Various presentations addressed ways to improve tax systems and manage of financial flows so as to boost the mobilization of domestic resources in developing countries. According to Dawit Tadesse Tiruneh, of St. Mary’s University, Ethiopia, the money lost to capital flight in Sub-Saharan Africa exceeds the total amount of ODA and foreign direct investment received by these countries. Moreover, oil rich countries account for 72 percent of total capital flight. While the problem of illicit financial flows is certainly not new, Dawit Tadesse Tiruneh argued that the problem has been allowed to grow, both by developing countries, where government officials largely benefit from capital flight, and the international community. 

According to Christian von Haldenwang of the Deutsches Institut für Entwicklungspolitik, Indonesia belongs to the group of developing countries with a particularly low tax performance, mainly because of the high political and electoral risks associated with measures to reform the tax system, such as raising tax revenues and introducing individual assessments.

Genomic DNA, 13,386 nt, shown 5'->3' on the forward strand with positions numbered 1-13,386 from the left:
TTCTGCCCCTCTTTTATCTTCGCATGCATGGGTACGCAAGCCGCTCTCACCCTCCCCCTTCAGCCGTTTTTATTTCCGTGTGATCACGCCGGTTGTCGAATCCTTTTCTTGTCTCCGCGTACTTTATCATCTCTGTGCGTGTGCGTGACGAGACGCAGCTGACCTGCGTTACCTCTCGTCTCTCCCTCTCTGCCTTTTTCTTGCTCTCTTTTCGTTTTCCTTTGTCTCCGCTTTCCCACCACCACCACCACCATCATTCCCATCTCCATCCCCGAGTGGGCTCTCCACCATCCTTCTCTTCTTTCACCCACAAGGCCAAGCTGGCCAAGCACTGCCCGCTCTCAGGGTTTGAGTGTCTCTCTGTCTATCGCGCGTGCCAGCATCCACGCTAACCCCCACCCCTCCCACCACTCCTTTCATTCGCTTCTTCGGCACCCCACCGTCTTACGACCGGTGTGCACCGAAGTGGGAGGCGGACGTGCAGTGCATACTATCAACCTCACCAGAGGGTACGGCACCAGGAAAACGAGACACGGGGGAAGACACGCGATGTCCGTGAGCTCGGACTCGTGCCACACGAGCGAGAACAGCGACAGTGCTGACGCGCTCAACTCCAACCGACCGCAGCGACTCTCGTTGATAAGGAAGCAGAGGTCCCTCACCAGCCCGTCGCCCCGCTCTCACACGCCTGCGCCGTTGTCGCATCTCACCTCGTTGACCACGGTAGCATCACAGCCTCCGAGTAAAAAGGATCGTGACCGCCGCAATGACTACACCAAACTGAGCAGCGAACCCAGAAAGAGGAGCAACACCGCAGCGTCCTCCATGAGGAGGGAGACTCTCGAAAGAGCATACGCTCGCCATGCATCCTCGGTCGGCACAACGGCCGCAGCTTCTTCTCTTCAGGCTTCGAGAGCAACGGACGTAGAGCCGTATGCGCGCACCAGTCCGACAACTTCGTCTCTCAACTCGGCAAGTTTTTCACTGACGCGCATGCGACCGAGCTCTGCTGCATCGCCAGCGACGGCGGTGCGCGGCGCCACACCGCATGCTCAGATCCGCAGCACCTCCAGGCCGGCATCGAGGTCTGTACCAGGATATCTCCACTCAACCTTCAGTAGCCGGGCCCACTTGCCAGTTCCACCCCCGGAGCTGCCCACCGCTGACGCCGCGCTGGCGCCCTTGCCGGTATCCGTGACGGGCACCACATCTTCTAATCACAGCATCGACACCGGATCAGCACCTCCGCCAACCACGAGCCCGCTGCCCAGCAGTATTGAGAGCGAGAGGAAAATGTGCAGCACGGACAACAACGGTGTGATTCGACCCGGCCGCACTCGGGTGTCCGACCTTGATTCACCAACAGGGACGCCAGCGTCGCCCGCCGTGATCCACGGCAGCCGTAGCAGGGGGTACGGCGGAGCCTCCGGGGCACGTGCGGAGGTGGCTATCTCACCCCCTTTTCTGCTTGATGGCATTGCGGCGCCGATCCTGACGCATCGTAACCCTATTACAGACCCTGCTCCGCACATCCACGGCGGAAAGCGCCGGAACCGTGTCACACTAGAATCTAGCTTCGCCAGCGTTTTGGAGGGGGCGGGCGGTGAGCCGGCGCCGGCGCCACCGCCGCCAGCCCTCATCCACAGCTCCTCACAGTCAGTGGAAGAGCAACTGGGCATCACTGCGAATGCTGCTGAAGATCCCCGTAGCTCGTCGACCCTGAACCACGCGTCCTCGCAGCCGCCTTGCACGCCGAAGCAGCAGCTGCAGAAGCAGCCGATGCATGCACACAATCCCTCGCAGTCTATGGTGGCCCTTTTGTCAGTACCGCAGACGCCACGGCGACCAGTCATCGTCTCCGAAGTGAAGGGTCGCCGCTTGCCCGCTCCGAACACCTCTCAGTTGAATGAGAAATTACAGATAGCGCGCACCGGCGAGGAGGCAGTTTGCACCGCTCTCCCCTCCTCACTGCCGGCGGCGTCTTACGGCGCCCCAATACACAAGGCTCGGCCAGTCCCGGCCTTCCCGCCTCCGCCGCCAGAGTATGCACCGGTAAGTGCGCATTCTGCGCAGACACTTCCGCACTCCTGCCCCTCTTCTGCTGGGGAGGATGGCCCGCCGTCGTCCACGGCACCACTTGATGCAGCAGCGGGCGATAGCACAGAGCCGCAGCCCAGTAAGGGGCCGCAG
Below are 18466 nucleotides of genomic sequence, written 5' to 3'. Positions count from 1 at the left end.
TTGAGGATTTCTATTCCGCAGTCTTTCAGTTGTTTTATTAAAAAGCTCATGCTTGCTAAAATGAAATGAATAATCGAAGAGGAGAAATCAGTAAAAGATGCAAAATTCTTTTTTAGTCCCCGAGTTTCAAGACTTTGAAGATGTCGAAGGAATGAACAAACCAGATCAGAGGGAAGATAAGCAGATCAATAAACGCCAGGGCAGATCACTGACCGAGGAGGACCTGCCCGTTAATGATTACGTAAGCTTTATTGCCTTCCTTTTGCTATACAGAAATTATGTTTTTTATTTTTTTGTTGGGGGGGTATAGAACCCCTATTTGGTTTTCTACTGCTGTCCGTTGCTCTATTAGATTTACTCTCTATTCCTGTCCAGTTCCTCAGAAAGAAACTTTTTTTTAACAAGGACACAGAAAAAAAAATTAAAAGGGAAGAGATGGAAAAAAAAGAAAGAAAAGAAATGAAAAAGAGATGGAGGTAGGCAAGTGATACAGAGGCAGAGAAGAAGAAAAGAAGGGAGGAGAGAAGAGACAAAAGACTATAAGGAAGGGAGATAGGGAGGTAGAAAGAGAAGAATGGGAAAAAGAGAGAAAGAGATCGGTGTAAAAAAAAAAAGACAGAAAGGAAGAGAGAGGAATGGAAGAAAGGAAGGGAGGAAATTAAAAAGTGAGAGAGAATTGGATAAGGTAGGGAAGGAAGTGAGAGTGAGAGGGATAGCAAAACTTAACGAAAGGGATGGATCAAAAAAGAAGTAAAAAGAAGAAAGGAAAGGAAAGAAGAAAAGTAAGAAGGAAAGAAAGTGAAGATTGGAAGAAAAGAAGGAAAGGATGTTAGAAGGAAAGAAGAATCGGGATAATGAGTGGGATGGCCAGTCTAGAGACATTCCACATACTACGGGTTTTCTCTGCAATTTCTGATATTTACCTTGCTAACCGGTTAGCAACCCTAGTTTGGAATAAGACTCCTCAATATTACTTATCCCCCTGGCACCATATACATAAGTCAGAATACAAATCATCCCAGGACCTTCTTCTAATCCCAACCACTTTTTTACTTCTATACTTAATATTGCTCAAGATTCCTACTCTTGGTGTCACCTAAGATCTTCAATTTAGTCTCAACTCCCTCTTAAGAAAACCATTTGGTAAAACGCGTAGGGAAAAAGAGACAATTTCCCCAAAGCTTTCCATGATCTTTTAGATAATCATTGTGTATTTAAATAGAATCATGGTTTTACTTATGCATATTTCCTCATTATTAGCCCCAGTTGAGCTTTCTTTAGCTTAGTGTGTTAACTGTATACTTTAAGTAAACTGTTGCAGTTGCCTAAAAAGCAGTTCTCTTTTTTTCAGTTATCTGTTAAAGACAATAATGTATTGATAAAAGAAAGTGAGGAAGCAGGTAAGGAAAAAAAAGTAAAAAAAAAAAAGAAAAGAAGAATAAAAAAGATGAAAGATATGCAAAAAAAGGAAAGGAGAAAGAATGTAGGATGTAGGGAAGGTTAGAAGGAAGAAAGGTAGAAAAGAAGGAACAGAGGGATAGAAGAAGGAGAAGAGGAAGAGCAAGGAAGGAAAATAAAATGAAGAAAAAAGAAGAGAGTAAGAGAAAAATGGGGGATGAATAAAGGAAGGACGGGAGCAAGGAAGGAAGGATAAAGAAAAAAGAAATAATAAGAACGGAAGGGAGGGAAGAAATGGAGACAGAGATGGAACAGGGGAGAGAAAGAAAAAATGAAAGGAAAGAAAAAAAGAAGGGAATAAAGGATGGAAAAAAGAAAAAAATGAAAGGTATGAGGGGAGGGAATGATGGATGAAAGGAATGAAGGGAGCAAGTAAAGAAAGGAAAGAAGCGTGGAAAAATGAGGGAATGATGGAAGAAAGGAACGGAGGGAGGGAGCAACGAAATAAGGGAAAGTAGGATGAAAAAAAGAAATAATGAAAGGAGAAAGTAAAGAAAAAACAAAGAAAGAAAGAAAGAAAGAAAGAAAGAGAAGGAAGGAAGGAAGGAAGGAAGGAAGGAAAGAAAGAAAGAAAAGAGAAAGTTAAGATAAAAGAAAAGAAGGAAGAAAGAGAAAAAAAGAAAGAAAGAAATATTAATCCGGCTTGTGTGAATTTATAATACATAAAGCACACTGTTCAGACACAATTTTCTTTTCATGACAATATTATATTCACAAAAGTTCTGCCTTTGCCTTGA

Jean François Brun of the Université d'Auvergne, France, pointed to a number of shortcomings in academic research on the negative effects of the ‘shadow economy’. While most analyses also include unregistered micro-activities, the tax burden of which is generally underestimated, they call for research primarily focused on tax evasion, which is contingent on – or, at least, reinforced by – corruption that allows economic agents to escape taxation and punishment. 

The role of remittances

A second group of presentations dealt with the contribution of overseas remittances to economic development in the least developed countries (LDCs). Participants in this session stressed that remittances are a major source of development finance for developing countries with a significant number of overseas migrants, with the effect being the largest in rural communities. For this reason, in the discussions on the post-2015 development agenda, the inclusion of migration has been largely emphasized by both developing countries and international organizations like the International Organization for Migration (IOM). Besides individual remittances, Barbara Bonciani of the University of Pisa, Italy, pointed out the largely underestimated value of collective remittances through hometown migrant associations.